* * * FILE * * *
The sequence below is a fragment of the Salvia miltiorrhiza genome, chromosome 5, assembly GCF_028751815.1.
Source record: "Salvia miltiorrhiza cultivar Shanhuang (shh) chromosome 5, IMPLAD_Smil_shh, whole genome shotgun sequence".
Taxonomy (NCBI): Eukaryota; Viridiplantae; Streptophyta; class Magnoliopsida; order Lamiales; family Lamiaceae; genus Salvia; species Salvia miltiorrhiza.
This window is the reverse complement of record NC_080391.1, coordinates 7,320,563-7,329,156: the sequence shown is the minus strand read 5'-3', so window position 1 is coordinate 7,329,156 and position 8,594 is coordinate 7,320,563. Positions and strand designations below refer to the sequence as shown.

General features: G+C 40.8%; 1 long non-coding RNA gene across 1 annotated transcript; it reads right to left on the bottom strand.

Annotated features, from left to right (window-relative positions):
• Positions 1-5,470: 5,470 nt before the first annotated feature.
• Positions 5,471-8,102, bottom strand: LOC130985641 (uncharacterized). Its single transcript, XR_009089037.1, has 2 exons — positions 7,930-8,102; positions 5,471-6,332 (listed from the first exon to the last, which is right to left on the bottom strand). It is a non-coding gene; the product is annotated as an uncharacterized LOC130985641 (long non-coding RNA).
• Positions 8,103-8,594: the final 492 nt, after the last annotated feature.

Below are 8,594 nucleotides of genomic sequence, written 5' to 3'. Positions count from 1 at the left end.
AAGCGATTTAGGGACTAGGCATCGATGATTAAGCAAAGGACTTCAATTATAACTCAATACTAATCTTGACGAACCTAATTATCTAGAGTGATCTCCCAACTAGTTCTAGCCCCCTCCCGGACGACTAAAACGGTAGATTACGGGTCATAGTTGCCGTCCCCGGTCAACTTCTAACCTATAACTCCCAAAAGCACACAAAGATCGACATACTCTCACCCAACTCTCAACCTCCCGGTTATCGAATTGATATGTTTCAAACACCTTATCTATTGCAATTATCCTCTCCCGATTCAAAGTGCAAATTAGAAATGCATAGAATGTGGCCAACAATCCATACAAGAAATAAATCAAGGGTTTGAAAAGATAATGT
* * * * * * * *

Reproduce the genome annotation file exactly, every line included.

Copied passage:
The sequence below is a fragment of the Salvia miltiorrhiza genome, chromosome 5, assembly GCF_028751815.1.
Source record: "Salvia miltiorrhiza cultivar Shanhuang (shh) chromosome 5, IMPLAD_Smil_shh, whole genome shotgun sequence".
Taxonomy (NCBI): Eukaryota; Viridiplantae; Streptophyta; class Magnoliopsida; order Lamiales; family Lamiaceae; genus Salvia; species Salvia miltiorrhiza.
This window is the reverse complement of record NC_080391.1, coordinates 7,320,563-7,329,156: the sequence shown is the minus strand read 5'-3', so window position 1 is coordinate 7,329,156 and position 8,594 is coordinate 7,320,563. Positions and strand designations below refer to the sequence as shown.

General features: G+C 40.8%; 1 long non-coding RNA gene across 1 annotated transcript; it reads right to left on the bottom strand.

Annotated features, from left to right (window-relative positions):
• Positions 1-5,470: 5,470 nt before the first annotated feature.
• Positions 5,471-8,102, bottom strand: LOC130985641 (uncharacterized). Its single transcript, XR_009089037.1, has 2 exons — positions 7,930-8,102; positions 5,471-6,332 (listed from the first exon to the last, which is right to left on the bottom strand). It is a non-coding gene; the product is annotated as an uncharacterized LOC130985641 (long non-coding RNA).
• Positions 8,103-8,594: the final 492 nt, after the last annotated feature.

Below are 8,594 nucleotides of genomic sequence, written 5' to 3'. Positions count from 1 at the left end.
AAGCGATTTAGGGACTAGGCATCGATGATTAAGCAAAGGACTTCAATTATAACTCAATACTAATCTTGACGAACCTAATTATCTAGAGTGATCTCCCAACTAGTTCTAGCCCCCTCCCGGACGACTAAAACGGTAGATTACGGGTCATAGTTGCCGTCCCCGGTCAACTTCTAACCTATAACTCCCAAAAGCACACAAAGATCGACATACTCTCACCCAACTCTCAACCTCCCGGTTATCGAATTGATATGTTTCAAACACCTTATCTATTGCAATTATCCTCTCCCGATTCAAAGTGCAAATTAGAAATGCATAGAATGTGGCCAACAATCCATACAAGAAATAAATCAAGGGTTTGAAAAGATAATGT